Linked by Thom Holwerda on Fri 6th Jan 2012 17:47 UTC
OSNews, Generic OSes Ah yes, why not? The last time we did this, it was March 2011, so it's been almost a year since we offered a little insight into what kind of operating systems and browsers you, dear readers, are using. Nothing particularly earth-shattering going on here.
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RE[7]: Flash usage
by lucas_maximus on Mon 9th Jan 2012 11:09 UTC in reply to "RE[6]: Flash usage"
Member since:

In a recent discussion I had with Hakum Lie, CTO of browser maker Opera Software, the Nordic exec expressed concern about Google's approach.

"It's often that [Google] launch[es] services without testing in all browsers. We sometimes wake up in the morning and see a new Google service with things we could have fixed if they'd worked with us during the development phase," Lie said. "Now that they have their own browser, they think less of making sure it works across the board, which is a concern, because Google wouldn't have existed if it hadn't been for open standards. We'd probably all live in Microsoft land."

But Lie acknowledged Google's contributions to Web standards, "Some of those experiments are great," he said. "We need to have experimentation going on, and we can't demand that everything works in all browsers. But you should test in major browsers."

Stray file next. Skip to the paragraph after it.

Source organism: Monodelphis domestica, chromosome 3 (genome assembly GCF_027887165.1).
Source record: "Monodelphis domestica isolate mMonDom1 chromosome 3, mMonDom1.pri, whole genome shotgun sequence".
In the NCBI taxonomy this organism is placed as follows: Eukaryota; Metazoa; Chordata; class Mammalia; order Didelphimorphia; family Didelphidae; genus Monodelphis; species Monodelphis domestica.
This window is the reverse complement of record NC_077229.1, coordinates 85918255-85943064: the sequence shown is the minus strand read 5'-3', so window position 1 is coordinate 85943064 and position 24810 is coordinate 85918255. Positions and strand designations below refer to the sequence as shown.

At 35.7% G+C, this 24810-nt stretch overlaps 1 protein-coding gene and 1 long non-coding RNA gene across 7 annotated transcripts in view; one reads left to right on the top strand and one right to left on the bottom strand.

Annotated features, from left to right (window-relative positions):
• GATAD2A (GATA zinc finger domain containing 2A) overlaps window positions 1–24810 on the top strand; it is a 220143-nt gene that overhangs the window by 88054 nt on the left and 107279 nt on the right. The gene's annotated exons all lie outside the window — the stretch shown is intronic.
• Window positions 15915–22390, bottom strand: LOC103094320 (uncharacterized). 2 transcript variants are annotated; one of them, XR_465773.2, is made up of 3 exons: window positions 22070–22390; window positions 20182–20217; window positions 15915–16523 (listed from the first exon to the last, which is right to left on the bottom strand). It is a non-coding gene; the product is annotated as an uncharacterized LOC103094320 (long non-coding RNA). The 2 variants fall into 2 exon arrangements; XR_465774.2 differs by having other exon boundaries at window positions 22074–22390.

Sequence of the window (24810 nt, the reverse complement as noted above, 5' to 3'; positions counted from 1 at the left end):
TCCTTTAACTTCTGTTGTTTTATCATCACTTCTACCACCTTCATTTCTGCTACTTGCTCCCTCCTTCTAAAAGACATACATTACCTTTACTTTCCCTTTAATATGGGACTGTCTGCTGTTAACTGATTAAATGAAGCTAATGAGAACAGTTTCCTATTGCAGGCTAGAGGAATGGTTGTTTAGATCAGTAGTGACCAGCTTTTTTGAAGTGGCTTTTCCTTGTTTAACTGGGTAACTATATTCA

From here,,2817,2397158,00.asp

I have seen websites that only work properly with webkit these days, and suddenly everyone thinks that is alright ... but everyone seems to be up in arms if a site only work properly in IE.

Reply Parent Score: 2

RE[8]: Flash usage
by Lennie on Mon 9th Jan 2012 12:16 in reply to "RE[7]: Flash usage"
Lennie Member since:

"suddenly everyone thinks that is alright"

Actually, the people who do that are just 'hacks'.

If Google forgets to test with Opera and/or others that would be bad.

But now that I think about it, I see a lot of sloppy code on Google websites. Code probably no-one still remembers why it is exists.

Their internal process for updating sites in general should was a mess.

A simple example is Google Analytics in combination with old versions of IE, like 6 It broke at times. They obviously didn't test properly.

Although I think that has actually improved.

I don't think it is Google that changed, when they made Google Gears no-one complained.

It was just an experiment to see what was possible before these things got adopted as part of HTML5.

Now that they have this marketshare, the impact on the other players is much bigger.

Reply Parent Score: 2